Media outlets have been giving voice to frustrated young Koreans who have seen tighter regulations imposed on their trading – as well as the looming threat of the closure of the country’s cryptocurrency exchanges.

The ban has yet to materialize, but prices have tumbled as a result, with internet users dubbing price drops “a ceaseless storm of crap from above.” The “above” in this case pointedly refers to the government.

The Chosun Ilbo reports on the case of a young man named Bae who said he thought his cryptocurrency investments once totaling over USD 100,000 would help him clear a mountain of debt. Following the government’s announcements – and the subsequentmarket fallout – Bae says he has been left with assets worth little over USD 1,870.

Another frustrated young investor asked, “Why has real estate speculation never been subjected to regulations like these?”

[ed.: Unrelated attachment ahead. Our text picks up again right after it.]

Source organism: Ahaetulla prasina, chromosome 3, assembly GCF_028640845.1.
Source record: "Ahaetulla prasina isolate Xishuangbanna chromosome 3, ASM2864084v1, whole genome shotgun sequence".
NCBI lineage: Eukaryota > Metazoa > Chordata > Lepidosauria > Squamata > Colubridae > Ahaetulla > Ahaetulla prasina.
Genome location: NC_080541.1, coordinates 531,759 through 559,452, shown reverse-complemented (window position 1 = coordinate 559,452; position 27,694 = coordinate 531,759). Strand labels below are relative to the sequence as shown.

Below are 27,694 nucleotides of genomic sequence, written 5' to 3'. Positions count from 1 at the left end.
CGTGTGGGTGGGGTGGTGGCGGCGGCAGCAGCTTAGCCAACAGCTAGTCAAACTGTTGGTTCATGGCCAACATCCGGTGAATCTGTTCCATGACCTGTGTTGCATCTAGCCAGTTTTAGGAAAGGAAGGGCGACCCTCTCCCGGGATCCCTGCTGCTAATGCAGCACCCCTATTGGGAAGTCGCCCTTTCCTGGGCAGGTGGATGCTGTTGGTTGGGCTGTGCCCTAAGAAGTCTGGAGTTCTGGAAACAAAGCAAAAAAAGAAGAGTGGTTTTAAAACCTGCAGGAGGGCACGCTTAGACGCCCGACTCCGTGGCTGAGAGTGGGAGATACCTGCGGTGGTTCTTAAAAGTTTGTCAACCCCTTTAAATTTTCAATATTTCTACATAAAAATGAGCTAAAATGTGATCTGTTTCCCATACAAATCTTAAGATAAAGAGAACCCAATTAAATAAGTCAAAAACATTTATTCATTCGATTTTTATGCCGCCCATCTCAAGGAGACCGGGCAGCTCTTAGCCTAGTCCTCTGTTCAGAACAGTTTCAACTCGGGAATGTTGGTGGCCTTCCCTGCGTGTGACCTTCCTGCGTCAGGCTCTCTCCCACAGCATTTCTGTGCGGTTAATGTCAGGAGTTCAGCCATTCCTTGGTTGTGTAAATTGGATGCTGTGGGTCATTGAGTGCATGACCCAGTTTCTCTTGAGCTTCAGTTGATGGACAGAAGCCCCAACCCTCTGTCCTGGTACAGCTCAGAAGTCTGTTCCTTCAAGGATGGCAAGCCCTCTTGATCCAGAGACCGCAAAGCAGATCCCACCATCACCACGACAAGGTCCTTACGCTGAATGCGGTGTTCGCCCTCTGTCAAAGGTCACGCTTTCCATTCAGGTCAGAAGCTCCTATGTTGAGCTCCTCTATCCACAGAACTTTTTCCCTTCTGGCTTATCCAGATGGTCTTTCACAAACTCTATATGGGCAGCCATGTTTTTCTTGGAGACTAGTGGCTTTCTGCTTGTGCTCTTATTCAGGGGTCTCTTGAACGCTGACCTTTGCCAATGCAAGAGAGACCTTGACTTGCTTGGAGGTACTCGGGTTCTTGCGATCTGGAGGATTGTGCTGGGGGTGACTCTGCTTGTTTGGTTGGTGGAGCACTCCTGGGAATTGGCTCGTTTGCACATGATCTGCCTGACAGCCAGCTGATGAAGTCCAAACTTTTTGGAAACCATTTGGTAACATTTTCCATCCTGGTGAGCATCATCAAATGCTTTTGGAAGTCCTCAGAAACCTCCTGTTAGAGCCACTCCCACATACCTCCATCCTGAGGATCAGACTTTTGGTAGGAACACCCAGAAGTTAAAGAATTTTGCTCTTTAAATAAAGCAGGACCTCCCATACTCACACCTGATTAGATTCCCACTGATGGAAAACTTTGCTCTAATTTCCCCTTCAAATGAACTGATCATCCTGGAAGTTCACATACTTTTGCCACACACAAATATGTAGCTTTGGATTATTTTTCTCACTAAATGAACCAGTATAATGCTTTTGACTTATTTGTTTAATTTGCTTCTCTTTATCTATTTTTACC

Another complained, “We, the nation’s youth, are the only ones who will actually suffer from regulations. Government officials have actually profited from it,” referring to an incident whereby members of the civil service allegedly sold off large quantities of cryptocurrencies prior to official announcement of the crackdown.

The unemployment rate for young people aged 29 and below is currently at its highest since the turn of the millennium. And according to South Korea’s National Statistical Office, youth unemployment reached 9.9% last year, with some 102,800 young people out of work. Many out-of-work Koreans have claimed cryptocurrency investment provided them with a ray of hope – which has now been dashed.

President Moon Jae-in swept to power last year thanks in part to massive support among younger voters, with some 90% of young people casting their votes for him. One disgruntled Seoul National University student posted on a forum, “I used to consider voting for the [opposition] right wing parties unthinkable. But the sight of the cryptocurrency exchanges closing might well change all that.”

Japanese Gaming Giant Moves to Develop Blockchain Trading Platform